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KAI RYSSDAL: With food commoditiy prices holding near record levels some big rice growing countries are taking a page from the global oil markets. They're thinking of something along the lines of OPEC, only for Asia's rice growers. Thailand, the world's biggest rice producer, is behind the idea. We asked Marketplace's Jeff Tyler whether a food cartel could actually work.
Jeff Tyler: The skyrocketing price of rice is already sparking protests in poor countries around the world. And a cartel that keeps prices artificially high is unlikely to sit well with rice importers like the Philippines and Bangladesh, where many people live on less than a dollar a day.
Eric Wailes is a professor of agricultural economics at the University of Arkansas.
Eric Wailes: Raising the price of rice, which is their staple food, would, I think, be considered in many quarters as immoral and unethical.
Ethics questions aside, Wailes says a cartel might be able to keep prices high, but only in the short term.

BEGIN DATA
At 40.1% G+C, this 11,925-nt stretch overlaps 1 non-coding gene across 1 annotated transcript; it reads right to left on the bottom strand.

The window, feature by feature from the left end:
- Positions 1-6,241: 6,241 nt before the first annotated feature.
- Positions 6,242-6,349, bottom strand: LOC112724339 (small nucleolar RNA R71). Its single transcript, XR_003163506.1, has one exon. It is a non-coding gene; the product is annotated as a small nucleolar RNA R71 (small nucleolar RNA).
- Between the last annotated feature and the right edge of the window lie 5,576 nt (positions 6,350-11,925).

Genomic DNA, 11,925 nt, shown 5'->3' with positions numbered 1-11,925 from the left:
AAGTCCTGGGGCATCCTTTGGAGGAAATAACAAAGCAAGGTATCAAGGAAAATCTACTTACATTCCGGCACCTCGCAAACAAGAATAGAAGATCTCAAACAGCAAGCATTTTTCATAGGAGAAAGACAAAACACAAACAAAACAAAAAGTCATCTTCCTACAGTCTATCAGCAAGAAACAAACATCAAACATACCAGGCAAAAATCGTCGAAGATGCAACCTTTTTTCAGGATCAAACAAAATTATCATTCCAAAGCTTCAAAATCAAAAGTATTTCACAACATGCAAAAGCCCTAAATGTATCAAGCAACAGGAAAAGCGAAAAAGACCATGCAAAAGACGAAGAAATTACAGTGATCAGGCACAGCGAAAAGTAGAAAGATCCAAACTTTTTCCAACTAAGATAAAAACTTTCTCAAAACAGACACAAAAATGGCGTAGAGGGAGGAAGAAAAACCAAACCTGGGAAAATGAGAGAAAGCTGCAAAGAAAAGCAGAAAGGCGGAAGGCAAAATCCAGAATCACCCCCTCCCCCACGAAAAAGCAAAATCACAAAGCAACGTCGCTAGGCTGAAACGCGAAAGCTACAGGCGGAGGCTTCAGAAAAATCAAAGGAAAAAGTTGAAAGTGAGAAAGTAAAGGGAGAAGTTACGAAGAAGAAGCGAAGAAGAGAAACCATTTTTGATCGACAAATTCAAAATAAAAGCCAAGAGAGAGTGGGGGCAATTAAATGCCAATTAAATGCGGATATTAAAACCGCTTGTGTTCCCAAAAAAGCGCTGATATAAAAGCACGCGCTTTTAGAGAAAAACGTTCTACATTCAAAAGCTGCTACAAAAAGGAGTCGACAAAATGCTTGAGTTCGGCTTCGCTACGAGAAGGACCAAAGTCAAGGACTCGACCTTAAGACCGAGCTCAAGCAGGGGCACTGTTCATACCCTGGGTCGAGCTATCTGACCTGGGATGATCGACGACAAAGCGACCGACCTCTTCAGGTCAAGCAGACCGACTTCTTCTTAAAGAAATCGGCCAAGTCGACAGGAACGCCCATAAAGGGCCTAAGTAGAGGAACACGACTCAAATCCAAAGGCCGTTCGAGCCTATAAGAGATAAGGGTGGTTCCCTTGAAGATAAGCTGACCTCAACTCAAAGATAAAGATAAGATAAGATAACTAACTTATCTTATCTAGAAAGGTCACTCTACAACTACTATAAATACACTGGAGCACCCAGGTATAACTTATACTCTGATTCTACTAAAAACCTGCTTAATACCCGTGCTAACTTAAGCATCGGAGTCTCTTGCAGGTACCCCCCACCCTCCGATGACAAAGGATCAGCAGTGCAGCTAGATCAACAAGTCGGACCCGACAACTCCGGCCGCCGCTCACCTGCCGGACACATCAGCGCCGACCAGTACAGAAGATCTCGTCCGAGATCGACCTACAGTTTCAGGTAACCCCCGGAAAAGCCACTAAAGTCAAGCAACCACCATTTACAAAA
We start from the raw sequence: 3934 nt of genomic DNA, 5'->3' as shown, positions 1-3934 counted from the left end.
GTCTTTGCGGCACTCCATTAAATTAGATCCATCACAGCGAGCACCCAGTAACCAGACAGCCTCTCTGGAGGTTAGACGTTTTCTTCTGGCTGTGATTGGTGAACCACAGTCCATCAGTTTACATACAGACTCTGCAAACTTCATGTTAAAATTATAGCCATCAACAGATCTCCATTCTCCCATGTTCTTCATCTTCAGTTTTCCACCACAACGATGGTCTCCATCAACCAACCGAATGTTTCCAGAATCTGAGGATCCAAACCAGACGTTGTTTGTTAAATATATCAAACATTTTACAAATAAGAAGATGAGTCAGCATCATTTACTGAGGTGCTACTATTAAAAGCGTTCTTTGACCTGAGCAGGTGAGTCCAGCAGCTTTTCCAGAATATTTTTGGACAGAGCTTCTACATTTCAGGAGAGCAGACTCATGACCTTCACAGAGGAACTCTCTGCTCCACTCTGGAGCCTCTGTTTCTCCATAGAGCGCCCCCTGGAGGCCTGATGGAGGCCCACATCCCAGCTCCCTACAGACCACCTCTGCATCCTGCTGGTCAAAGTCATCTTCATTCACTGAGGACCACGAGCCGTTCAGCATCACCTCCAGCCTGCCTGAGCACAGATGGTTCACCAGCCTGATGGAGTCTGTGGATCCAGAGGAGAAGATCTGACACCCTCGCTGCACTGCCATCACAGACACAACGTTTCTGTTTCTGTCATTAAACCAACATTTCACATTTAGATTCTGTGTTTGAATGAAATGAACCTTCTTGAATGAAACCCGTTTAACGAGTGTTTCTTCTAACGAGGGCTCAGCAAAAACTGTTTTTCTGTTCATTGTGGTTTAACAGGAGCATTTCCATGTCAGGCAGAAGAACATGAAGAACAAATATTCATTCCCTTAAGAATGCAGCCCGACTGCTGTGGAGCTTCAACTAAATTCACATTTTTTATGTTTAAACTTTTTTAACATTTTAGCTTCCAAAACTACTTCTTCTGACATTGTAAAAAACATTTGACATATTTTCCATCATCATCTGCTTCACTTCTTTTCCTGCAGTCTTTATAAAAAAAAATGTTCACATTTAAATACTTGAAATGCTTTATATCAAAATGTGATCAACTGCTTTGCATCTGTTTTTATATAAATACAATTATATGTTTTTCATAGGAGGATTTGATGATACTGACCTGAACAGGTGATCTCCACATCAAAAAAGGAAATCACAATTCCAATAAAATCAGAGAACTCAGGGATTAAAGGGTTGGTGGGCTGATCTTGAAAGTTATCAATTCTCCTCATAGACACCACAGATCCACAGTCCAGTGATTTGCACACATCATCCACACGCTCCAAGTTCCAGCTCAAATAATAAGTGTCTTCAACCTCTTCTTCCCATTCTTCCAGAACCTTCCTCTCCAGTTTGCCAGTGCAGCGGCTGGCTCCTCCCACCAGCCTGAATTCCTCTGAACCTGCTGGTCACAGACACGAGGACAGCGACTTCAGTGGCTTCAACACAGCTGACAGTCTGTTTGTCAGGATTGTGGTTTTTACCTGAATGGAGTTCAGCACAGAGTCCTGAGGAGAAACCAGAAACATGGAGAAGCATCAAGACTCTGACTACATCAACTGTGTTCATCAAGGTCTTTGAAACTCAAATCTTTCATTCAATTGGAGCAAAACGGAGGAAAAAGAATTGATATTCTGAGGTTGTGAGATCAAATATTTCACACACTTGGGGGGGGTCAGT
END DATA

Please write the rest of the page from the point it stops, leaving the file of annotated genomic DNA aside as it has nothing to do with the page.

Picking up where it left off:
Wailes: And it would be untenable, I think, in the longer run.
A rice cartel would not be like OPEC for the simple reason that oil is a finite resource. If non-cartel nations see an economic benefit, they can plant more rice. The U.S., already the world's fourth-largest rice producer, hasn't been invited into the cartel. And that may be an advantage.
Thomas Wynn: If the cartel were to be formed and did not encompass the United States, then the United States could potentially benefit from the effects of the cartel.
That's Thomas Wynn with the U.S. Rice Producers Association.
If the cartel raised prices too high, U.S. rice would begin to look more attractive.
Thomas Wynn: It could potentially mean additional markets. More than likely, it would mean an increase in price for the U.S. farmers.
Thailand has floated the idea of a rice cartel for years. Now, with prices hovering near record highs, it might get off the ground.
I'm Jeff Tyler for Marketplace.